by Laine Welch
Good science should drive all fisheries decisions, and Lieutenant Governor Mead Treadwell says he has the chops to maintain a true course.
Treadwell, a Republican who hopes to unseat Democratic U.S. Senator Mark Begich in November’s election, paid a recent visit to Kodiak and “talked fish” in a brief interview.
Few can claim Treadwell’s experience and understanding of the Arctic, where he has represented Alaska on U.S. Delegations in three circumpolar government groups, and been a director of the Institute of the North. He said he “doesn’t expect any major fisheries there anytime soon.”
Treadwell called ocean acidification one of the “most pressing effects” of climate change, and “one of the toughest things to adapt to.”
The solutions, he believes, lie in better technology.
“I have always supported trying to make our energy cleaner,” he said, pointing to potential in CO2 sequestration technology and use of hydrogen vehicles. “I believe we can and must be a proving ground for some of these new technologies.”
Treadwell added that he has always been a “tireless advocate for our oceans.”
“But you are not going to find me, as a responsible official from a state known for three things: cold, dark, distance — and where people are already paying too much for energy — trying to raise their energy prices,” he said.
Treadwell has played a leading role in the launch of nearly every Alaska research center from Ketchikan to Barrow; he is a past director of the state Dept. of Environmental Conservation, served as Cordova’s director of oil spill response after the 1989 Exxon Valdez oil spill, and was a founder of the Prince William Sound Science Center.
“I would come to the Senate with that background,” he said. I am probably one of the most scientifically savvy people to have ever served.”
On the fisheries side, Treadwell believes “knowledge is power.” He said his entire career has focused on ‘commons management’ of resources, starting with his first job in Alaska as an intern to Wally Hickel when he unsuccessfully ran for governor in 1974. Treadwell helped Hickel pen his position on the 200 mile limit, and he later wrote his graduate thesis at Yale on the limit’s history going back to 1937.
“I also am no stranger to the senior fisheries managers in this country. I have been part of the fight to get CDQ’s – and I will be there fighting with knowledge even if I don’t have seniority,” he said.
Treadwell said he is “passionate” about protecting the livelihoods of fishermen and coastal communities.
“I think of our fishermen as some of the last free people on earth and I want to make sure we maintain that freedom,” he said. “To do that, it takes three things: make sure the biology is sustained, make sure any program works economically and you don’t drive the fishermen out of business, and make sure there is equity so that you keep fishing families fishing.”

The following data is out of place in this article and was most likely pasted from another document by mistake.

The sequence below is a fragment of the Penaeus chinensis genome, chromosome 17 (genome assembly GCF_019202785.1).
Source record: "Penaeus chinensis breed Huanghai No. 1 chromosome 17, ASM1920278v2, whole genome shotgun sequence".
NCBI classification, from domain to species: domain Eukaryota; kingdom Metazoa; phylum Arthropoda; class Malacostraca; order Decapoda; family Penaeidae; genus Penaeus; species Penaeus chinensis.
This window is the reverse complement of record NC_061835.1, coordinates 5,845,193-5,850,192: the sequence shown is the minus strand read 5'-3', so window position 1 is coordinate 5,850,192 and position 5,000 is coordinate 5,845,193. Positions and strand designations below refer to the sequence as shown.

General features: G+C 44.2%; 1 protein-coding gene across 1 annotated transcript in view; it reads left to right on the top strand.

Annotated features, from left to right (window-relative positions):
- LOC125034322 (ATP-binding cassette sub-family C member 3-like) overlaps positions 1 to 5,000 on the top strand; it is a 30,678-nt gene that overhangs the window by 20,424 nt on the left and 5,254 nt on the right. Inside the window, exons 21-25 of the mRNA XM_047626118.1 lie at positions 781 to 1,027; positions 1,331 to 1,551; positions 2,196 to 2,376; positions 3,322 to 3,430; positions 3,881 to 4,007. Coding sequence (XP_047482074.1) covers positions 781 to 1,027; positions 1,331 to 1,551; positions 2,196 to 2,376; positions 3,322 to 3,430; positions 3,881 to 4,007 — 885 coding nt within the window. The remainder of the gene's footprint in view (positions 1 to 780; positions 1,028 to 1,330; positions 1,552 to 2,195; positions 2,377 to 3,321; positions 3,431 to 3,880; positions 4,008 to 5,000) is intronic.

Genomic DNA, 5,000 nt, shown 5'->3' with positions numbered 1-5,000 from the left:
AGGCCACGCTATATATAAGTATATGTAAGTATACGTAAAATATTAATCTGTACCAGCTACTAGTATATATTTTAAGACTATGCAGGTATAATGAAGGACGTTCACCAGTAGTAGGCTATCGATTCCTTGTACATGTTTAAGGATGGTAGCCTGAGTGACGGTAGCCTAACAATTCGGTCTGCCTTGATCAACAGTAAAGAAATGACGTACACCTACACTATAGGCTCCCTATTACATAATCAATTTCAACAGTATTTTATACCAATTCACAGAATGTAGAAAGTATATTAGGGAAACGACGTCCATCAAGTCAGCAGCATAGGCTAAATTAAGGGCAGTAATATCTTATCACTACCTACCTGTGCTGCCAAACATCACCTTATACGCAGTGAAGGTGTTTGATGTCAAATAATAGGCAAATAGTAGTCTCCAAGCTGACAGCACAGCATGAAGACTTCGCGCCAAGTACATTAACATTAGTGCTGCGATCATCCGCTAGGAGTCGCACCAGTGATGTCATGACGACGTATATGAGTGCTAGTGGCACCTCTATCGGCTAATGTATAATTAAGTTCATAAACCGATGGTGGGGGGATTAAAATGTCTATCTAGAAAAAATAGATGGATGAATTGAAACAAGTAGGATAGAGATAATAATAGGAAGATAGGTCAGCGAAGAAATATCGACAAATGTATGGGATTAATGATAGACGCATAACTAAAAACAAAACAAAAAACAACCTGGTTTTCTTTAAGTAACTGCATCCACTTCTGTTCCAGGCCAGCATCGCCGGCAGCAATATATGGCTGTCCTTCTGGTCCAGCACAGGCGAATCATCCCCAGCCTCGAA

“My motto to any young person is ‘never leave your government alone,’ the Senate hopeful added. “If you do, they will get their own ideas and they are not always useful to you.”
Comment deadline flub
No one appears to know that a deadline to have a say on how man-made sounds affect marine mammals is January 27. Two days after Christmas, NOAA released its “Draft Guidance for Assessing the Effects of Anthropogenic [man made] Sound on Marine Mammals,” which seeks to improve understanding of acoustical impacts on the animals.
Senator Lisa Murkowski was irate at NOAA’s untimely “holiday surprise” in announcing the opportunity for the public to comment.
“This is a national issue, but when you think about Alaska, it is something that has the potential to affect our coastal communities, the maritime sector, the transit of all of our goods, the fishing industry, oil and gas – basically anyone who is out on the water,” Murkowski said in a phone interview. “It will include the noises of seismic activity from exploratory depth soundings, or driving piles to expand a dock at the Port of Anchorage or a coastal community.”
Salmon permits soar
The value of Alaska salmon permits are soaring in many fisheries. In Bristol Bay drift gillnet permits are being offered at $140,000, compared to $90,000 at the same time last year.
A scan of listings by four brokers shows that Prince William Sound seine cards are over $200,000 — they were in the $140,000 range a year ago. The Sound’s driftnet permits also are selling at over 200K.
Southeast Alaska seine permits are the priciest at $320,000, up from $250,000 last January. Kodiak seine values continued an upward creep to $50,000 compared to $36,000 on average. Chignik permits are listed in the $225,000 range. At Area M on the Alaska Peninsula drift cards were at $90,000 and seine cards at $65,000, down slightly.
Cook Inlet drift permits are being offered at $85,000 or higher, which is $10,000 more than a year ago Cook Inlet seine cards are listed in the $65,000 range and setnets at $16,000.
Cook Inlet will be the focus of the Board of Fish when it takes up 235 proposals at its meeting later this month. Fishery managers have provided a list of Frequently Asked Questions about managing king salmon on the Kenai River in advance of the meeting. It uses the 2013 season to explain escapement policies, how salmon are counted, king salmon research and more. The Fish
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